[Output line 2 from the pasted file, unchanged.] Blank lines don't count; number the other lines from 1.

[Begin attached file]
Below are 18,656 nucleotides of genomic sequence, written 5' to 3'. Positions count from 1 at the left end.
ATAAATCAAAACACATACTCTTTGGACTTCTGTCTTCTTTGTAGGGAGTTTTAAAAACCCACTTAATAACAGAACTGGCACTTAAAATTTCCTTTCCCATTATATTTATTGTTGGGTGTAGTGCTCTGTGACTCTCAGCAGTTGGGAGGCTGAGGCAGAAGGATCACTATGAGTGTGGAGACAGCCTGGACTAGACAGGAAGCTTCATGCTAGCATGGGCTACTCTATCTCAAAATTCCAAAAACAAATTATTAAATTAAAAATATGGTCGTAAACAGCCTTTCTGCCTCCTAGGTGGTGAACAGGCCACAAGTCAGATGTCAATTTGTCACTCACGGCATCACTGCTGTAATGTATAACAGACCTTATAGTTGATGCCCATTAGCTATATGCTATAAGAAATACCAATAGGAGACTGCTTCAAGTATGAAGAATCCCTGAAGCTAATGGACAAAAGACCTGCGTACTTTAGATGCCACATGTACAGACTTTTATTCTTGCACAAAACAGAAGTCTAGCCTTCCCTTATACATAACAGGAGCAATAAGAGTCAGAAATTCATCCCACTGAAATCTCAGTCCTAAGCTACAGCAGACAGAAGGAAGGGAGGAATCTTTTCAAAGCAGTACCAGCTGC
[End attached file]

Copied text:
ATAAATCAAAACACATACTCTTTGGACTTCTGTCTTCTTTGTAGGGAGTTTTAAAAACCCACTTAATAACAGAACTGGCACTTAAAATTTCCTTTCCCATTATATTTATTGTTGGGTGTAGTGCTCTGTGACTCTCAGCAGTTGGGAGGCTGAGGCAGAAGGATCACTATGAGTGTGGAGACAGCCTGGACTAGACAGGAAGCTTCATGCTAGCATGGGCTACTCTATCTCAAAATTCCAAAAACAAATTATTAAATTAAAAATATGGTCGTAAACAGCCTTTCTGCCTCCTAGGTGGTGAACAGGCCACAAGTCAGATGTCAATTTGTCACTCACGGCATCACTGCTGTAATGTATAACAGACCTTATAGTTGATGCCCATTAGCTATATGCTATAAGAAATACCAATAGGAGACTGCTTCAAGTATGAAGAATCCCTGAAGCTAATGGACAAAAGACCTGCGTACTTTAGATGCCACATGTACAGACTTTTATTCTTGCACAAAACAGAAGTCTAGCCTTCCCTTATACATAACAGGAGCAATAAGAGTCAGAAATTCATCCCACTGAAATCTCAGTCCTAAGCTACAGCAGACAGAAGGAAGGGAGGAATCTTTTCAAAGCAGTACCAGCTGC